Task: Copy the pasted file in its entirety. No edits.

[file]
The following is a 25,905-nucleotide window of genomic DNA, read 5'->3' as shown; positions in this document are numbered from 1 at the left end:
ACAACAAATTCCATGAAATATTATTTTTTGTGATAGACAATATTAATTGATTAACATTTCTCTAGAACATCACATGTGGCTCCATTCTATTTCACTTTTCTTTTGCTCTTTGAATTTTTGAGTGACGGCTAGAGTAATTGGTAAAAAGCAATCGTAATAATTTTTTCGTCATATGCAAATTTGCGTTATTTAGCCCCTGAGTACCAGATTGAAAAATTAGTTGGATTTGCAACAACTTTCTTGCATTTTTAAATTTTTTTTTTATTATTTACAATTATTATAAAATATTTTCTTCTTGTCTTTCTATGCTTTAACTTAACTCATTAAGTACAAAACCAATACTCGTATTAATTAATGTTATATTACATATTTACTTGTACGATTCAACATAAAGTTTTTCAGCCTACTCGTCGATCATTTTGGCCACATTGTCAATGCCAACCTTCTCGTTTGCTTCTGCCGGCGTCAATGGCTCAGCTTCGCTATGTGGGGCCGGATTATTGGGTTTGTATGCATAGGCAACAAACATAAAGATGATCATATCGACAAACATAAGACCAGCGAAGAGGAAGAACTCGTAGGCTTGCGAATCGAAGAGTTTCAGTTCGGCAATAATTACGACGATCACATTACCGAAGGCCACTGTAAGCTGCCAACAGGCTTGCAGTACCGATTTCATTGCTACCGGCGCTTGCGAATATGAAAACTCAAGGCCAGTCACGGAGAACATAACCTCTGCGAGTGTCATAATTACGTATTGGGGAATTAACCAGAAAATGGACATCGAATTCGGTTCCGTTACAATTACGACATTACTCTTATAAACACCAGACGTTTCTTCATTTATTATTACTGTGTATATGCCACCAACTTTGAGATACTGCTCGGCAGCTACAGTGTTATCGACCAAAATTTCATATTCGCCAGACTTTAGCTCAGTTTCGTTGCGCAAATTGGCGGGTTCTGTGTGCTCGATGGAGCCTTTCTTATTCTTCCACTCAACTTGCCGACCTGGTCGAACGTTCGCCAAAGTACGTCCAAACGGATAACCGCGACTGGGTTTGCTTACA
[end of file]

The following is a 25,905-nucleotide window of genomic DNA, read 5'->3' as shown; positions in this document are numbered from 1 at the left end:
ACAACAAATTCCATGAAATATTATTTTTTGTGATAGACAATATTAATTGATTAACATTTCTCTAGAACATCACATGTGGCTCCATTCTATTTCACTTTTCTTTTGCTCTTTGAATTTTTGAGTGACGGCTAGAGTAATTGGTAAAAAGCAATCGTAATAATTTTTTCGTCATATGCAAATTTGCGTTATTTAGCCCCTGAGTACCAGATTGAAAAATTAGTTGGATTTGCAACAACTTTCTTGCATTTTTAAATTTTTTTTTTATTATTTACAATTATTATAAAATATTTTCTTCTTGTCTTTCTATGCTTTAACTTAACTCATTAAGTACAAAACCAATACTCGTATTAATTAATGTTATATTACATATTTACTTGTACGATTCAACATAAAGTTTTTCAGCCTACTCGTCGATCATTTTGGCCACATTGTCAATGCCAACCTTCTCGTTTGCTTCTGCCGGCGTCAATGGCTCAGCTTCGCTATGTGGGGCCGGATTATTGGGTTTGTATGCATAGGCAACAAACATAAAGATGATCATATCGACAAACATAAGACCAGCGAAGAGGAAGAACTCGTAGGCTTGCGAATCGAAGAGTTTCAGTTCGGCAATAATTACGACGATCACATTACCGAAGGCCACTGTAAGCTGCCAACAGGCTTGCAGTACCGATTTCATTGCTACCGGCGCTTGCGAATATGAAAACTCAAGGCCAGTCACGGAGAACATAACCTCTGCGAGTGTCATAATTACGTATTGGGGAATTAACCAGAAAATGGACATCGAATTCGGTTCCGTTACAATTACGACATTACTCTTATAAACACCAGACGTTTCTTCATTTATTATTACTGTGTATATGCCACCAACTTTGAGATACTGCTCGGCAGCTACAGTGTTATCGACCAAAATTTCATATTCGCCAGACTTTAGCTCAGTTTCGTTGCGCAAATTGGCGGGTTCTGTGTGCTCGATGGAGCCTTTCTTATTCTTCCACTCAACTTGCCGACCTGGTCGAACGTTCGCCAAAGTACGTCCAAACGGATAACCGCGACTGGGTTTGCTTACA